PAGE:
Even in a retail sector that has become inured to suffering, a profit warning from John Lewis and Waitrose still has the power to shock.
There was a sharp collective intake of breath in middle-class households when Sir Charlie Mayfield, who chairs the partnership, said he expects profits to be ‘close to zero’ in the first half of this year.
John Lewis is investing for the long term and, no doubt, will bounce back. But the hollowing out of the high street marks a major social change. A town like Darlington, for instance, faces losing Marks & Spencer and its House of Fraser store.
Ruth Sunderland says even in a retail sector that has become inured to suffering, a profit warning from John Lewis and Waitrose still has the power to shock
Customers vote with their feet. As with bank branches and churches, we get upset when our familiar shops disappear, as BHS, Woolworths and Allders have done, because we want them to be there, even though we don’t actually visit very often.
As well as the internet, the high street has been affected by social changes such as more women working outside the home and people putting in longer hours at the office. So there are fewer suppers cooked from scratch with food bought fresh that day, and more ready meals snatched from a convenience store at 8.30pm.
Fewer women have the time now that my mother’s generation did to dress up for coffee, cake and people-watching in Binns’ cafe.
It’s one thing when the likes of Toys R Us, Maplin and New Look are in difficulty, and no surprise when disaster strikes outmoded, dowdy department store chains like House of Fraser and Debenhams, which are marooned in their Are You Being Served-era heyday.
But when the slump spreads to seemingly imperturbable stalwarts like John Lewis, and analysts speculate it may have to dump its ‘never knowingly undersold pledge’, then you know things are serious.
Ruth says the remarks by Boris Johnson aren’t the worst of it when it comes to relations between the Government and businesses as ‘everyone expects Boris to be Boris’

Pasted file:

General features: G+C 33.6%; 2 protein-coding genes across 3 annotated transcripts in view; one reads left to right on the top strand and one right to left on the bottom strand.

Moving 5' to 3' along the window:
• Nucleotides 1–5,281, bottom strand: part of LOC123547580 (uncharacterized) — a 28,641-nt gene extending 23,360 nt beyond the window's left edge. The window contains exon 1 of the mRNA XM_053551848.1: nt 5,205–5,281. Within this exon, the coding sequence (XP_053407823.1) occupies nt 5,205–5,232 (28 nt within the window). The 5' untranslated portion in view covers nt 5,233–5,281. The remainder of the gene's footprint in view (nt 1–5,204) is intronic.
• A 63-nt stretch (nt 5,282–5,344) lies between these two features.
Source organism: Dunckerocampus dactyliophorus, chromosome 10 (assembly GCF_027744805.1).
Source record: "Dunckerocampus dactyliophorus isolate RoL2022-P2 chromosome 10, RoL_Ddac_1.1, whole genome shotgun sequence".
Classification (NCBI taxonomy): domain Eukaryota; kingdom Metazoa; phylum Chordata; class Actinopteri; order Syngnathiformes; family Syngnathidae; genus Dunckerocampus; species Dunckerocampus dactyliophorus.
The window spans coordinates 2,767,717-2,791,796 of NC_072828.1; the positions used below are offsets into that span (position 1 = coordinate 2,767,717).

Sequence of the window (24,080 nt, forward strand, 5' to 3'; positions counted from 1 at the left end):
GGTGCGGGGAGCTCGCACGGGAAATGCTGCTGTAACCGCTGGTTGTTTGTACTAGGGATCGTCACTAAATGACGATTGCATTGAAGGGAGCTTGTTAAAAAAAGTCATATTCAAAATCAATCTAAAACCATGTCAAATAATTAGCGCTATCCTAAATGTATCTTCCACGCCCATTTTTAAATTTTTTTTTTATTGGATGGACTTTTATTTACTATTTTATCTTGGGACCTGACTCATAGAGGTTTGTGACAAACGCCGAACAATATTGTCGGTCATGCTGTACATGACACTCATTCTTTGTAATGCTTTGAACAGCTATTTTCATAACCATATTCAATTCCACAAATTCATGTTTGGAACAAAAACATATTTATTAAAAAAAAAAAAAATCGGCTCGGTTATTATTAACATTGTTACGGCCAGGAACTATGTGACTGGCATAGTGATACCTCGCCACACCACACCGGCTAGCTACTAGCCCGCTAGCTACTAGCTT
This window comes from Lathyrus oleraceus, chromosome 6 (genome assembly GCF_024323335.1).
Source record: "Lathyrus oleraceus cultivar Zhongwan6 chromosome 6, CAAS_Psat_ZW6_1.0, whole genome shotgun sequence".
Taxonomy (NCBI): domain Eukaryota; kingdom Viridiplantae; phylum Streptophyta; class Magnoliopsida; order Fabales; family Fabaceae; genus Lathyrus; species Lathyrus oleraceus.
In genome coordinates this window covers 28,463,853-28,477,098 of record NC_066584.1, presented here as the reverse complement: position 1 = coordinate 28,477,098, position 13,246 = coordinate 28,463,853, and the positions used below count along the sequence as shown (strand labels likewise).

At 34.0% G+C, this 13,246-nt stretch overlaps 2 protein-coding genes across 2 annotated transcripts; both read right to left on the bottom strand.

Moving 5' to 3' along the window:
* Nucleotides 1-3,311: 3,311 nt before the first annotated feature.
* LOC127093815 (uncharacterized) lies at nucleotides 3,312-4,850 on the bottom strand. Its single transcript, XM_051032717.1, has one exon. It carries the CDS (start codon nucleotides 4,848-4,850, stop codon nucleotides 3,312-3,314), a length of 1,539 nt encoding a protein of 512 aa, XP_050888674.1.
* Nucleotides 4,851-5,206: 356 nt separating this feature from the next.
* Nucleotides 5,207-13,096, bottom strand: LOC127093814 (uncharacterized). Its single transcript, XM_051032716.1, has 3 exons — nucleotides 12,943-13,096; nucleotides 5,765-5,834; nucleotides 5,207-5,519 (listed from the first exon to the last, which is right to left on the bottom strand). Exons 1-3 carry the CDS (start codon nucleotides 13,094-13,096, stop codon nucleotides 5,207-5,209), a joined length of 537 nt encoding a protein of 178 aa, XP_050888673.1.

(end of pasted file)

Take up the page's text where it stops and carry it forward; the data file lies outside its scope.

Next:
Relations between business and elements of the Conservative Party are at an all-time low. The extraordinary remarks by Boris Johnson – who when asked about the qualms big firms showed over Brexit, replied ‘F*** business’ – are not the worst of it, because everyone expects Boris to be Boris.
There are more misgivings over supposedly calmer figures such as Jeremy Hunt, who said it is inappropriate for businesses to ‘make threats’ about Brexit, and Iain Duncan Smith, who drew connections between the CBI and the appeasement of the Nazis. It’s a bizarre state of affairs that senior Tories, supposedly the party of business, are speaking in this way – and one suspects they wouldn’t if the Labour opposition were not quite so unpalatable to the business community.
Of course, the Government should listen to business: CEOs and entrepreneurs have evidence that is needed if we are to navigate a complex route to the best possible Brexit. You have to wonder what Sir Mick Davis, chief executive of the Conservative Party and a former boss of mining giant Xstrata, makes of it all. An obvious question is why any business leader would want to donate to a party that insults them.
Many congratulations to BAE Systems for winning a £20 billion warship order from Australia – but the idea that this coup is an endorsement of Brexit is absolute rot.
The deal is the product of several years of negotiation that started well before the EU referendum. It is a tribute to the quality of work and innovation going on at BAE and to the great British design and engineering skills that still flourish. The order reflects Australia’s thinking about its potentially vulnerable geographic position, which has prompted increases in its defence budget, but the notion the Aussie government would have been swayed by the referendum into buying British is wide of the mark.
This order is everything to do with Australia’s military needs and BAE’s superior designs, and nothing to do with Brexit.